Sidewalk. I had not seen her for months. Spotting me from across the street, she ran to me, calling my name.


What was most different—her easy posture, her upturned face, her vibrant voice? I was suddenly clumsy again, not knowing how to respond to this new creature with spirit streaming from her eyes and mouth, her hair and skin.

“Dawn? Is that you?” I tried to cover myself by mocking my surprise.

She cocked her head and grinned. “I’m out of my shell now.”

X. Greatest Good (Alma 7:12-13)

And he will take upon him death,
that he may loose the bands of death which bind his people;
and he will take upon him their infirmities,
that his bowels may be filled with mercy,
according to the flesh,
that he may know according to the flesh
how to succor his people according to their infirmities.

Now the Spirit knoweth all things;
nevertheless the Son of God suffereth
according to the flesh
that he might take upon him the sins of his people,
that he might blot out their transgressions
according to the power of his deliverance.

XI. A Token (1999)

I answered the door one holiday afternoon to find Dawn, holding a small, wrapped Christmas gift.

She had moved from the neighborhood; our paths hadn’t crossed since our sidewalk meeting months before. Her mood was more subdued this time. Still, as she described her family life and her new job, her countenance shone with quiet triumph.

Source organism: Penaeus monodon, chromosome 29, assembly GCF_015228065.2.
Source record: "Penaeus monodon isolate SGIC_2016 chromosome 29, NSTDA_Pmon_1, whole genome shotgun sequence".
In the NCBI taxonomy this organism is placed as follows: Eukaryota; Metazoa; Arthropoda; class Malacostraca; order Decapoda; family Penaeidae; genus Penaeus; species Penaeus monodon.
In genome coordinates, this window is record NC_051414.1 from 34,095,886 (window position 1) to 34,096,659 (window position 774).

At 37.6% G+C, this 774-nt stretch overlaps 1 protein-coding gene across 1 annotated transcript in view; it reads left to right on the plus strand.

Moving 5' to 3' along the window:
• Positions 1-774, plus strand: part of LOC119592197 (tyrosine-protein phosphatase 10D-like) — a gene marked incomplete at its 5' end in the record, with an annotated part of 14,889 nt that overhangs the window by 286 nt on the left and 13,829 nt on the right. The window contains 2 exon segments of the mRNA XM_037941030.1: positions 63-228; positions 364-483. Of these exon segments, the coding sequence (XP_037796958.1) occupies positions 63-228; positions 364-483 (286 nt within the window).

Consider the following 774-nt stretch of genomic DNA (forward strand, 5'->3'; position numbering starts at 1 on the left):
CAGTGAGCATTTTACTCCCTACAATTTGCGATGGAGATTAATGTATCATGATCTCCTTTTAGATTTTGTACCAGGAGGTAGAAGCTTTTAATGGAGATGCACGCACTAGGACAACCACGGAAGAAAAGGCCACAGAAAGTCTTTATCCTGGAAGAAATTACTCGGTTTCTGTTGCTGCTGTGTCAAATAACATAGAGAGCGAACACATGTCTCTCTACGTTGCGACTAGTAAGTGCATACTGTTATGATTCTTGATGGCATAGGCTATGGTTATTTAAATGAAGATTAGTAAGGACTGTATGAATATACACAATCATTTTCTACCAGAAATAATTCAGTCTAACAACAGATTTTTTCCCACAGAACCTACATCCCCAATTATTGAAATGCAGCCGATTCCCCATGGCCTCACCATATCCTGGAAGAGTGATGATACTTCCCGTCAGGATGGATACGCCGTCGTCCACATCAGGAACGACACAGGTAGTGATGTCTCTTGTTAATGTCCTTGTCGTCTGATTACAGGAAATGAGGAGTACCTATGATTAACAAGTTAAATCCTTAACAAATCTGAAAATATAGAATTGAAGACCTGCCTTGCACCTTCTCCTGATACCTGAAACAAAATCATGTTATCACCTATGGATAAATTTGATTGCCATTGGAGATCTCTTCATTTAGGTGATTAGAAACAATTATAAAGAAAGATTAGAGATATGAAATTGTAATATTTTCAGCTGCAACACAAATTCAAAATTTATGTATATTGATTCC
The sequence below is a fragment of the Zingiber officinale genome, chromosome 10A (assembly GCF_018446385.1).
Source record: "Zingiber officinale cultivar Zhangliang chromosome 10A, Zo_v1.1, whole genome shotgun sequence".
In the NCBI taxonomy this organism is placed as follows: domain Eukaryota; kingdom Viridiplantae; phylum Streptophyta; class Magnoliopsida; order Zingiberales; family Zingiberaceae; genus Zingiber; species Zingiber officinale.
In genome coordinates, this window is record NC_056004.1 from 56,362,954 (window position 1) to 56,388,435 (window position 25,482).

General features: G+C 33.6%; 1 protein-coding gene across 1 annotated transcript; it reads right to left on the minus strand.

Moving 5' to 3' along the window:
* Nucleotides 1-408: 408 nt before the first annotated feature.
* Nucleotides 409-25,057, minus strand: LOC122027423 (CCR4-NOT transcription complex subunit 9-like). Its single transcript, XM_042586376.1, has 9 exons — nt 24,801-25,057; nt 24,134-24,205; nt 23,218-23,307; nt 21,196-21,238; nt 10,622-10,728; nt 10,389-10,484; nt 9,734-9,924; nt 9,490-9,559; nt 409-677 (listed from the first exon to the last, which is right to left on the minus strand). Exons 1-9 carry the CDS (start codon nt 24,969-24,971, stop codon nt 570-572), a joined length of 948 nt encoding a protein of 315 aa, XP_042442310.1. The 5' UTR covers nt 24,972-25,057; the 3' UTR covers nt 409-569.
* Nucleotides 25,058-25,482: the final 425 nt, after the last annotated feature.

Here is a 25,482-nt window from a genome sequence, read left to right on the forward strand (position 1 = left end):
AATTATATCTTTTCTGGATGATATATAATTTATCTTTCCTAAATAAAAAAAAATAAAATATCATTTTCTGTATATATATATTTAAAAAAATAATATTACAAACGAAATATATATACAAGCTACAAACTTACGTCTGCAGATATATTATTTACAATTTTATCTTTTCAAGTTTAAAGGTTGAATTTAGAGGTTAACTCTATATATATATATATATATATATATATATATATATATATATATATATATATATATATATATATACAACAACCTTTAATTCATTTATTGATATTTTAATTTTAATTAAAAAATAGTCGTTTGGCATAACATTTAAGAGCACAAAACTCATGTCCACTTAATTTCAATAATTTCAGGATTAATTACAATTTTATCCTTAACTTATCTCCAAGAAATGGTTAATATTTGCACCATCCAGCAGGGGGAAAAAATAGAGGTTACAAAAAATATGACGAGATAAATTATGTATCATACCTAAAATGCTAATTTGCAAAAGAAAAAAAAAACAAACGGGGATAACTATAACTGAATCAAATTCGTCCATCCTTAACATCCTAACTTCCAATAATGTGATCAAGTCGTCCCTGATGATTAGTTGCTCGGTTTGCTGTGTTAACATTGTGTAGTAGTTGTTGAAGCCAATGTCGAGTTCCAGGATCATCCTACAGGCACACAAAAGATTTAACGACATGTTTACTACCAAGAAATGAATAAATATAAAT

As I began to unwrap the gift, she covered her face with her hands. “I feel so stupid!” she giggled in embarrassment, making me wonder what she had picked out.

It was a narrow rectangle of poly resin, white, with pastel ribbons and flowers adorning the poem in the center: “Footprints in the Sand.”

Postlude: Hymn #85, Verse 3

Fear not, I am with thee; Oh, be not dismayed,
For I am thy God and will still give thee aid,
I’ll strengthen thee, help thee, and cause thee to stand,
Upheld by my righteous, omnipotent hand.

yellow tile visually marks the end of a section

[1] Name has been changed.

[2] Wherefore, I say unto you, that ye ought to forgive one another; for he that forgiveth not his brother his trespasses standeth condemned before the Lord; for there remaineth in him the greater sin.

[3] And he took the damsel by the hand, and said, unto her, Talitha cumi; which is, being interpreted, Damsel, I say unto thee, arise. (Mark 5:41)

About Kathyrn Lynard

(Founding Editor) is the author of the memoir The Year My Son and I Were Born (Globe Pequot Press, 2009) and the editor of four published anthologies. She contributes to Mormon forums from Meridian Magazine to Sunstone on a variety of topics including gender issues, disability, mental health, sexuality, family life, and spirituality.